India’s Oil and Natural Gas Corp has applied to the new Russian operator of the Sakhalin-1, following the exit of ExxonMobil, to retain its stake in the oil and gas project in the Far East.
Will a price cap have the desired impact on Russia?
While the US, EU and other western allies are expecting that a price cap mechanism on Russian oil will somehow punish Moscow for its invasion of Ukraine, the country is set to skirt the fixed prices despite being hit by severe sanctions and facing numerous financial difficulties.
Oil is Russia’s mainstay when it comes to financial revenue. It has kept the economy afloat despite export bans, sanctions and the freezing of central bank assets. According to reports, however, Russia has access to enough tankers to ship most of its crude beyond the reach of the price cap mechanism.
Industry stakeholders and even US officials said months of discussions had led to the conclusion that Russia could largely skirt the cap with its own services. The two major spoilers could be looming recession and rising inflation. While Russia will face financial and technical difficulties due to the price cap, the world will be deprived of 1-2 per cent of the global supply.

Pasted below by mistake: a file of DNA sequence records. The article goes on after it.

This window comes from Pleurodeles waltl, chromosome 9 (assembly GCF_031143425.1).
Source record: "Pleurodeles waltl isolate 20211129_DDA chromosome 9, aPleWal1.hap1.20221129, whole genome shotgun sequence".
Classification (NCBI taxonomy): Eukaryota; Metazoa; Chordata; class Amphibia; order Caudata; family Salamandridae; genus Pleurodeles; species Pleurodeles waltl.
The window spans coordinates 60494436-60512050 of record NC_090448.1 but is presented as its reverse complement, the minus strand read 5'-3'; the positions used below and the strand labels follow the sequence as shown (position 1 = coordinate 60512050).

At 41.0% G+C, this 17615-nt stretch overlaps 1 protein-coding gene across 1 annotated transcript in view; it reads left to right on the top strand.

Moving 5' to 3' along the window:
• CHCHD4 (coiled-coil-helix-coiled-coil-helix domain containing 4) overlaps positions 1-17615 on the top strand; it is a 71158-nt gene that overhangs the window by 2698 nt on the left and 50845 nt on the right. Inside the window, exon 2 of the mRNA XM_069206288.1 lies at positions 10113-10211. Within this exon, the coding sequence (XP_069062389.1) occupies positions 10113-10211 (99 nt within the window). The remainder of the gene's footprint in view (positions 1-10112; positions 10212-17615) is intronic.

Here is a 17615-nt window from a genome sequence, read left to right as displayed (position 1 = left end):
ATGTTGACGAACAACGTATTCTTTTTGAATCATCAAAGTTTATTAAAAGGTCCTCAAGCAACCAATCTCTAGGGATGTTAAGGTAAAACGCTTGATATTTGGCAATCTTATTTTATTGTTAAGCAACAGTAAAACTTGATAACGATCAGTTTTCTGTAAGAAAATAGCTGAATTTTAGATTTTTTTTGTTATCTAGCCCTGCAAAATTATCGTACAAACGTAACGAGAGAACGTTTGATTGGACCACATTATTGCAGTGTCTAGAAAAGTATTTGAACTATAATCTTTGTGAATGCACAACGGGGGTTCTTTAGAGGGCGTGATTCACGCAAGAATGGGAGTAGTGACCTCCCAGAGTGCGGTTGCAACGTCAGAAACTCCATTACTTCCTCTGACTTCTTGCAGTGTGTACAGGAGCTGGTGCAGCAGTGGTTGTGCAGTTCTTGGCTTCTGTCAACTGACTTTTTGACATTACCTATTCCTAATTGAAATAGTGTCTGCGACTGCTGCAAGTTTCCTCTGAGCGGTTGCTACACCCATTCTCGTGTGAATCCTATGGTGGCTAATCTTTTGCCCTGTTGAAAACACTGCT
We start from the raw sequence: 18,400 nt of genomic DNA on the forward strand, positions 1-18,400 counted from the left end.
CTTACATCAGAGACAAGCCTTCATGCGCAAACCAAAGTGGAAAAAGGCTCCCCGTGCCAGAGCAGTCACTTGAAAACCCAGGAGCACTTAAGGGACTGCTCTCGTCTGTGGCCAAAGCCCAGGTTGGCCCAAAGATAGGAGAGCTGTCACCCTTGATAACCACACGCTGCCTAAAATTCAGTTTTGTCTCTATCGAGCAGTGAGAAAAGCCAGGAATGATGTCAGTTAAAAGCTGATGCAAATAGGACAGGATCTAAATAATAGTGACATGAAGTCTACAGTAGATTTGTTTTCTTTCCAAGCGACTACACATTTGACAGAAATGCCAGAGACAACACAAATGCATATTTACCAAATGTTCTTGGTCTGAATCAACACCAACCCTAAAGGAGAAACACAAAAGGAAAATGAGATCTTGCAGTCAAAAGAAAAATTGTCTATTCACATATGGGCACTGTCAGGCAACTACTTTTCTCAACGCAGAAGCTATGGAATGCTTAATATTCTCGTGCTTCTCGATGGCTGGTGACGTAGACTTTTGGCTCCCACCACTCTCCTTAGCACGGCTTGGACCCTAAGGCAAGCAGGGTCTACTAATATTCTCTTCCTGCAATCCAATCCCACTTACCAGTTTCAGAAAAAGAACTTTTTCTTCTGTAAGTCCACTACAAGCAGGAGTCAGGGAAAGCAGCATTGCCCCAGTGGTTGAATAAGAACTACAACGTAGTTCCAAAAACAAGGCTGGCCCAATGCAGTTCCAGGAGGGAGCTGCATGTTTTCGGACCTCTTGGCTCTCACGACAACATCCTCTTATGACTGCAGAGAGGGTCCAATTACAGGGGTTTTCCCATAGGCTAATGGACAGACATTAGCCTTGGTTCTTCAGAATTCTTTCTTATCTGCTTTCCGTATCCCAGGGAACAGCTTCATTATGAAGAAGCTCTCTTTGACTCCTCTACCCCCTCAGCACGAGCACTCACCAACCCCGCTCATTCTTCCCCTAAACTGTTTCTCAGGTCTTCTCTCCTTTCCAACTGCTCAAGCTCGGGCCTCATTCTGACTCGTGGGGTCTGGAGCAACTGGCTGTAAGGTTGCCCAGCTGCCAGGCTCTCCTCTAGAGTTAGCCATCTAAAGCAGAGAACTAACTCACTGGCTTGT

Rosneft, Russia’s largest oil exporter, is expanding its tanker charter business to avoid its buyers having to find tankers, insurance or other services if the price cap comes into effect. But the US is optimistic that the fixed prices will be do more damage to Russia in the long run. It will have to take longer voyages and avail of subpar insurance and financing. Soon, the US believes, the country will be compelled to adhere to the price cap.
Russia can marshall its old ships as well as those of China and India, who have continued to buy crude from Moscow and have so far not endorsed the price cap.
(With agency inputs)